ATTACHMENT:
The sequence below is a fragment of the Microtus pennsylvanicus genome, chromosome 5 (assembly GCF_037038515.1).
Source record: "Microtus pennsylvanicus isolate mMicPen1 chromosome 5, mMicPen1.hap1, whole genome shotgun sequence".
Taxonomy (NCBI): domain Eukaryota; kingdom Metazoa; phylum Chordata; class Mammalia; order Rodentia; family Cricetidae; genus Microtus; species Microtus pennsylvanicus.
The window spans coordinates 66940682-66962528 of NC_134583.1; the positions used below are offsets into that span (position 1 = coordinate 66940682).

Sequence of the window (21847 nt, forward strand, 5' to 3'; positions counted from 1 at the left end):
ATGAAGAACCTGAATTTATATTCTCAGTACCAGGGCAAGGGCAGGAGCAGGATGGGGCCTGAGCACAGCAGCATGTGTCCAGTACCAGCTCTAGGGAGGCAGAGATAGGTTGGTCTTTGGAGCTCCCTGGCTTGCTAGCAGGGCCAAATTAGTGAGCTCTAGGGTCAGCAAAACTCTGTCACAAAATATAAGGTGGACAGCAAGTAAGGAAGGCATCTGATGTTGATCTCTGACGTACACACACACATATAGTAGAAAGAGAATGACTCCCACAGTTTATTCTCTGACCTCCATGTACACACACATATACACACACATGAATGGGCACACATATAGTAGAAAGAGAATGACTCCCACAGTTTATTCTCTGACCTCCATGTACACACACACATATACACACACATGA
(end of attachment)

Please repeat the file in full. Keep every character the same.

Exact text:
The sequence below is a fragment of the Microtus pennsylvanicus genome, chromosome 5 (assembly GCF_037038515.1).
Source record: "Microtus pennsylvanicus isolate mMicPen1 chromosome 5, mMicPen1.hap1, whole genome shotgun sequence".
Taxonomy (NCBI): domain Eukaryota; kingdom Metazoa; phylum Chordata; class Mammalia; order Rodentia; family Cricetidae; genus Microtus; species Microtus pennsylvanicus.
The window spans coordinates 66940682-66962528 of NC_134583.1; the positions used below are offsets into that span (position 1 = coordinate 66940682).

Sequence of the window (21847 nt, forward strand, 5' to 3'; positions counted from 1 at the left end):
ATGAAGAACCTGAATTTATATTCTCAGTACCAGGGCAAGGGCAGGAGCAGGATGGGGCCTGAGCACAGCAGCATGTGTCCAGTACCAGCTCTAGGGAGGCAGAGATAGGTTGGTCTTTGGAGCTCCCTGGCTTGCTAGCAGGGCCAAATTAGTGAGCTCTAGGGTCAGCAAAACTCTGTCACAAAATATAAGGTGGACAGCAAGTAAGGAAGGCATCTGATGTTGATCTCTGACGTACACACACACATATAGTAGAAAGAGAATGACTCCCACAGTTTATTCTCTGACCTCCATGTACACACACATATACACACACATGAATGGGCACACATATAGTAGAAAGAGAATGACTCCCACAGTTTATTCTCTGACCTCCATGTACACACACACATATACACACACATGA